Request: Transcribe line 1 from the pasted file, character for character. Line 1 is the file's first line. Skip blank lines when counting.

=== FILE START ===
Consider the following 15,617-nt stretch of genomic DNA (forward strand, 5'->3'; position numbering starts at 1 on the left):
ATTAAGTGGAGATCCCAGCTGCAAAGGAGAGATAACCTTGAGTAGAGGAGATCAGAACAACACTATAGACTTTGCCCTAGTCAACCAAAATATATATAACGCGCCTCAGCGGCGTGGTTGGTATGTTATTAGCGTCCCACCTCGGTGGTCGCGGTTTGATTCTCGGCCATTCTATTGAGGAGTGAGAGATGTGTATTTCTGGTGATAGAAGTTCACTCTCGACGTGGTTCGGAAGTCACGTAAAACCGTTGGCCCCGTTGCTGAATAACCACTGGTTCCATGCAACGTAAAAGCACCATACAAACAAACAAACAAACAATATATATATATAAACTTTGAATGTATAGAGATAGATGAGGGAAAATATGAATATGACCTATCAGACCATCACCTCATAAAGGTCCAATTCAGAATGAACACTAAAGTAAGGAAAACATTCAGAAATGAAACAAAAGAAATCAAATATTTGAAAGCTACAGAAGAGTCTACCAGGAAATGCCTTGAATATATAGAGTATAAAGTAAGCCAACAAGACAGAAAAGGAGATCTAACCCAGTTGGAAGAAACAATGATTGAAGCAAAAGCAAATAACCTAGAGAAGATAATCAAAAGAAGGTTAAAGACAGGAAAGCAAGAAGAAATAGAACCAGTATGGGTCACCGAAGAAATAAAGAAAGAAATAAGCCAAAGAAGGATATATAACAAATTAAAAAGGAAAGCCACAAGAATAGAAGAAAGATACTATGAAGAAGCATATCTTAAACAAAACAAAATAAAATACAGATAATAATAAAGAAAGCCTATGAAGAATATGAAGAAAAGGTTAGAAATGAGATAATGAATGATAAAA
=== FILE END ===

Consider the following 15,617-nt stretch of genomic DNA (forward strand, 5'->3'; position numbering starts at 1 on the left):